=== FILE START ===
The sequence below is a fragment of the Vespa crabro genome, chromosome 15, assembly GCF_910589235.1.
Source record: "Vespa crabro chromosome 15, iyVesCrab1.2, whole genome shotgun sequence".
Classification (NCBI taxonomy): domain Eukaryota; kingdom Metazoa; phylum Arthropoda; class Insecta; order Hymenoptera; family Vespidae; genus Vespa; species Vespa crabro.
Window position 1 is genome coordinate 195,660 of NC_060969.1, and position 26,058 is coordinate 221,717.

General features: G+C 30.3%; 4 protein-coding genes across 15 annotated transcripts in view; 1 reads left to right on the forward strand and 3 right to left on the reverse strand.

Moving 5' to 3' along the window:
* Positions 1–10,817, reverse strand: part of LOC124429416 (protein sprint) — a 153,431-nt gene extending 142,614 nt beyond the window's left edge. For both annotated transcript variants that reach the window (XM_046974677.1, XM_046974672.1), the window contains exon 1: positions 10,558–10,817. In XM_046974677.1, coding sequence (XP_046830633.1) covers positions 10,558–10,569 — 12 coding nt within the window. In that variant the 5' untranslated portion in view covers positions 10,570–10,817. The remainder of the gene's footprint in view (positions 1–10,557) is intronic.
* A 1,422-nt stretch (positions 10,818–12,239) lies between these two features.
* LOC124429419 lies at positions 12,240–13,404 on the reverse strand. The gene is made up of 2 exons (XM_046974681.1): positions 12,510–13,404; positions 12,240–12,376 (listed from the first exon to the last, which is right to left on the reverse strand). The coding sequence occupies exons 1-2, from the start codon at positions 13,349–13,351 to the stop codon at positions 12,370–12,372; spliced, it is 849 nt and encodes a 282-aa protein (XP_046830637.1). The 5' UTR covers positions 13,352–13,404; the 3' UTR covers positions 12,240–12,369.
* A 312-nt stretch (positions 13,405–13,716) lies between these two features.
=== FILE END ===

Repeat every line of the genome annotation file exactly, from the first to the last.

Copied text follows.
The sequence below is a fragment of the Vespa crabro genome, chromosome 15, assembly GCF_910589235.1.
Source record: "Vespa crabro chromosome 15, iyVesCrab1.2, whole genome shotgun sequence".
Classification (NCBI taxonomy): domain Eukaryota; kingdom Metazoa; phylum Arthropoda; class Insecta; order Hymenoptera; family Vespidae; genus Vespa; species Vespa crabro.
Window position 1 is genome coordinate 195,660 of NC_060969.1, and position 26,058 is coordinate 221,717.

General features: G+C 30.3%; 4 protein-coding genes across 15 annotated transcripts in view; 1 reads left to right on the forward strand and 3 right to left on the reverse strand.

Moving 5' to 3' along the window:
* Positions 1–10,817, reverse strand: part of LOC124429416 (protein sprint) — a 153,431-nt gene extending 142,614 nt beyond the window's left edge. For both annotated transcript variants that reach the window (XM_046974677.1, XM_046974672.1), the window contains exon 1: positions 10,558–10,817. In XM_046974677.1, coding sequence (XP_046830633.1) covers positions 10,558–10,569 — 12 coding nt within the window. In that variant the 5' untranslated portion in view covers positions 10,570–10,817. The remainder of the gene's footprint in view (positions 1–10,557) is intronic.
* A 1,422-nt stretch (positions 10,818–12,239) lies between these two features.
* LOC124429419 lies at positions 12,240–13,404 on the reverse strand. The gene is made up of 2 exons (XM_046974681.1): positions 12,510–13,404; positions 12,240–12,376 (listed from the first exon to the last, which is right to left on the reverse strand). The coding sequence occupies exons 1-2, from the start codon at positions 13,349–13,351 to the stop codon at positions 12,370–12,372; spliced, it is 849 nt and encodes a 282-aa protein (XP_046830637.1). The 5' UTR covers positions 13,352–13,404; the 3' UTR covers positions 12,240–12,369.
* A 312-nt stretch (positions 13,405–13,716) lies between these two features.